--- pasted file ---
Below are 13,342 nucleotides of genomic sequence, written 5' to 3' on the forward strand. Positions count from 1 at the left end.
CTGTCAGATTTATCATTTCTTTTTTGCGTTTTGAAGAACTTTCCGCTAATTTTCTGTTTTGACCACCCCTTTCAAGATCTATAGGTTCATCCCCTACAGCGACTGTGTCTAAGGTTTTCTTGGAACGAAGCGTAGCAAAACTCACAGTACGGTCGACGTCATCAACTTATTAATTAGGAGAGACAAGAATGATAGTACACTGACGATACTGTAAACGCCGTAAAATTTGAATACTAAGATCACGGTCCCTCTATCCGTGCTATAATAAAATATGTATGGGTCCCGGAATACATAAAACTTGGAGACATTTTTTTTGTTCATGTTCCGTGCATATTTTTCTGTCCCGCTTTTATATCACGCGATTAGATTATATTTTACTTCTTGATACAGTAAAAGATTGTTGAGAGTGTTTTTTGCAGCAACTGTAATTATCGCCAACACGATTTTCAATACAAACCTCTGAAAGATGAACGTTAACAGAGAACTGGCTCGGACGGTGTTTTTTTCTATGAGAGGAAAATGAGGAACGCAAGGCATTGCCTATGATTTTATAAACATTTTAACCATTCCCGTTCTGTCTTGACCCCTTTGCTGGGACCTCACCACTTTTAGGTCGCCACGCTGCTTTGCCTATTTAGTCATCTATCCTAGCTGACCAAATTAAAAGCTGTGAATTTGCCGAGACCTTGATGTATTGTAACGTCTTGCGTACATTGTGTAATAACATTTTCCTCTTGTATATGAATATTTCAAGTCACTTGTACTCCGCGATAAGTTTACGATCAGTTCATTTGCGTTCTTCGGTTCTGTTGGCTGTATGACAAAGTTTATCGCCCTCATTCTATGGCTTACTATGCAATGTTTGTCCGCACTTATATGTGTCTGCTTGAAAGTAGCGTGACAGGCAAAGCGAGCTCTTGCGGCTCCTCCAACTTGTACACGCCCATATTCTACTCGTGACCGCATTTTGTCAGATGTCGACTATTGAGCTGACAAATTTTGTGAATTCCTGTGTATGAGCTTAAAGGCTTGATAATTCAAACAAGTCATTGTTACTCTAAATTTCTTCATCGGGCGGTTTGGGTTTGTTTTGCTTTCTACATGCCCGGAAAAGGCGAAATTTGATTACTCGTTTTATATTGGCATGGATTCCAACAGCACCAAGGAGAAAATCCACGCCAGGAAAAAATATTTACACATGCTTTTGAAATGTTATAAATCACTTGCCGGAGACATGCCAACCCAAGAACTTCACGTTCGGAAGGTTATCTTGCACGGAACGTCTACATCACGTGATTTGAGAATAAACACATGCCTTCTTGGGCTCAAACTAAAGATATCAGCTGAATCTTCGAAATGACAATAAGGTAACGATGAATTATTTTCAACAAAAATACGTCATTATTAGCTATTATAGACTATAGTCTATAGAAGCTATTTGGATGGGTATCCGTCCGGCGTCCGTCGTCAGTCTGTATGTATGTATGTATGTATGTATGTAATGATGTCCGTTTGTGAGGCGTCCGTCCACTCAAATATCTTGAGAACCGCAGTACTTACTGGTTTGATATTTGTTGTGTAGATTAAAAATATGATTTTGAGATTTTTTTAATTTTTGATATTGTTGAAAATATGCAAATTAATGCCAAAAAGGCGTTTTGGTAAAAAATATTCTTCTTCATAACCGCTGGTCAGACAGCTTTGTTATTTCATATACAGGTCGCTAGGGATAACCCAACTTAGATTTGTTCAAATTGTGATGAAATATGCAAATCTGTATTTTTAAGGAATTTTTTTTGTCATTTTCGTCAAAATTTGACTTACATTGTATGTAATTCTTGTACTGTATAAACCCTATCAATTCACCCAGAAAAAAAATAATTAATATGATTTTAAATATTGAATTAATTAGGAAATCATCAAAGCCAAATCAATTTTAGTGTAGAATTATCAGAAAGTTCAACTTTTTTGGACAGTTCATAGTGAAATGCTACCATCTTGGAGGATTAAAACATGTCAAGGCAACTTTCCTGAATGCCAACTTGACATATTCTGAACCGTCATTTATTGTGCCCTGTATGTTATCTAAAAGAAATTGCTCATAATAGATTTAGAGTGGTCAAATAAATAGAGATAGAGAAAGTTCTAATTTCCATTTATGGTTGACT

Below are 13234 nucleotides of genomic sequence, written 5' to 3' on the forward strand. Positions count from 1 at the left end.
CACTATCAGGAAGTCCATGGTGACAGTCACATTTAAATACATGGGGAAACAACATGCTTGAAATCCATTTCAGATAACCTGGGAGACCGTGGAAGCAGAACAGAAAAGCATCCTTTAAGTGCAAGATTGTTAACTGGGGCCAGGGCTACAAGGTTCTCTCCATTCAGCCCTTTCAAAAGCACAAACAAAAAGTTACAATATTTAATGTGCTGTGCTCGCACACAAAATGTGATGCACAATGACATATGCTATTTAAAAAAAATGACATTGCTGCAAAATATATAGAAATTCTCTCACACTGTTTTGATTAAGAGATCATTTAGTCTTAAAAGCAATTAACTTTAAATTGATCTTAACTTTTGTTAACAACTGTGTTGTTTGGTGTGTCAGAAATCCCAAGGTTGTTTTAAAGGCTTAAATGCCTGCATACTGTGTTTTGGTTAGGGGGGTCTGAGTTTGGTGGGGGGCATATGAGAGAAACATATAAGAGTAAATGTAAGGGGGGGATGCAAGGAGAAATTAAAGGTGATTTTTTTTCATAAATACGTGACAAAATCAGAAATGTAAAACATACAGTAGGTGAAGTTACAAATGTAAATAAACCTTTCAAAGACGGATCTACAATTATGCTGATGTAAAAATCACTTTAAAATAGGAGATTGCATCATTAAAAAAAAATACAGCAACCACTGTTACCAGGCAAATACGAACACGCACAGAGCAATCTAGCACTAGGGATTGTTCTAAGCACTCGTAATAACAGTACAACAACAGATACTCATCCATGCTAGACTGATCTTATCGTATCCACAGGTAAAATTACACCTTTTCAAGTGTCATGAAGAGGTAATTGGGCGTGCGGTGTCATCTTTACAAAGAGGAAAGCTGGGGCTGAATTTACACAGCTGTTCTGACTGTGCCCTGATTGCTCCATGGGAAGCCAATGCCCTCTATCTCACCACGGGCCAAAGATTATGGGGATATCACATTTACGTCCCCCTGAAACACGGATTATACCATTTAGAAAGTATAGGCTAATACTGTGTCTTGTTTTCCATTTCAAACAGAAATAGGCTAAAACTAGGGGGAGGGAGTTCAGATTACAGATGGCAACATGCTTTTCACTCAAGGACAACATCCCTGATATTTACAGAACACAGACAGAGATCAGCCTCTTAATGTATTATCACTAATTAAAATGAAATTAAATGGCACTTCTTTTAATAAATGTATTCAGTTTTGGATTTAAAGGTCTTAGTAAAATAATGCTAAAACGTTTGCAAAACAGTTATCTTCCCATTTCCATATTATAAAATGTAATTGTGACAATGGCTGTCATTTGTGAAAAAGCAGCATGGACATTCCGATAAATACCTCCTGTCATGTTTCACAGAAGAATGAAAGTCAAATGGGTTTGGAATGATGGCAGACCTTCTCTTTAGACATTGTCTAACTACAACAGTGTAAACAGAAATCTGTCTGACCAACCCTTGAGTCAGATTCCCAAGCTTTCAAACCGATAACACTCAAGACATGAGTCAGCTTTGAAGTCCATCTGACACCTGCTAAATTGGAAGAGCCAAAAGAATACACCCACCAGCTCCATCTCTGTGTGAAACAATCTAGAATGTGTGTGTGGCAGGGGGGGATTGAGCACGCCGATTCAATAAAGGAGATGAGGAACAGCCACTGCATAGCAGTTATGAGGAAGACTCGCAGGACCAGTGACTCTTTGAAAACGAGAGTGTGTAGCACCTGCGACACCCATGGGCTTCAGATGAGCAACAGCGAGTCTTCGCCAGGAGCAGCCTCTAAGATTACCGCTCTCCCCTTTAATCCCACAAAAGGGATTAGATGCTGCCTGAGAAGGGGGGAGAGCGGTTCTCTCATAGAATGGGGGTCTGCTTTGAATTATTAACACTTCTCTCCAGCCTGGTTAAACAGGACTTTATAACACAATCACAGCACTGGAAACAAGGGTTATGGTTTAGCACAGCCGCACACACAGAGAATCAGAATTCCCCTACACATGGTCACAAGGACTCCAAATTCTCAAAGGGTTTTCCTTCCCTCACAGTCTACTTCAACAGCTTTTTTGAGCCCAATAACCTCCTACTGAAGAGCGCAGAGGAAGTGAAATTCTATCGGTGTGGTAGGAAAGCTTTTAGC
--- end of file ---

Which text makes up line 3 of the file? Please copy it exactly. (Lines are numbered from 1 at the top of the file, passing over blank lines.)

Below are 13234 nucleotides of genomic sequence, written 5' to 3' on the forward strand. Positions count from 1 at the left end.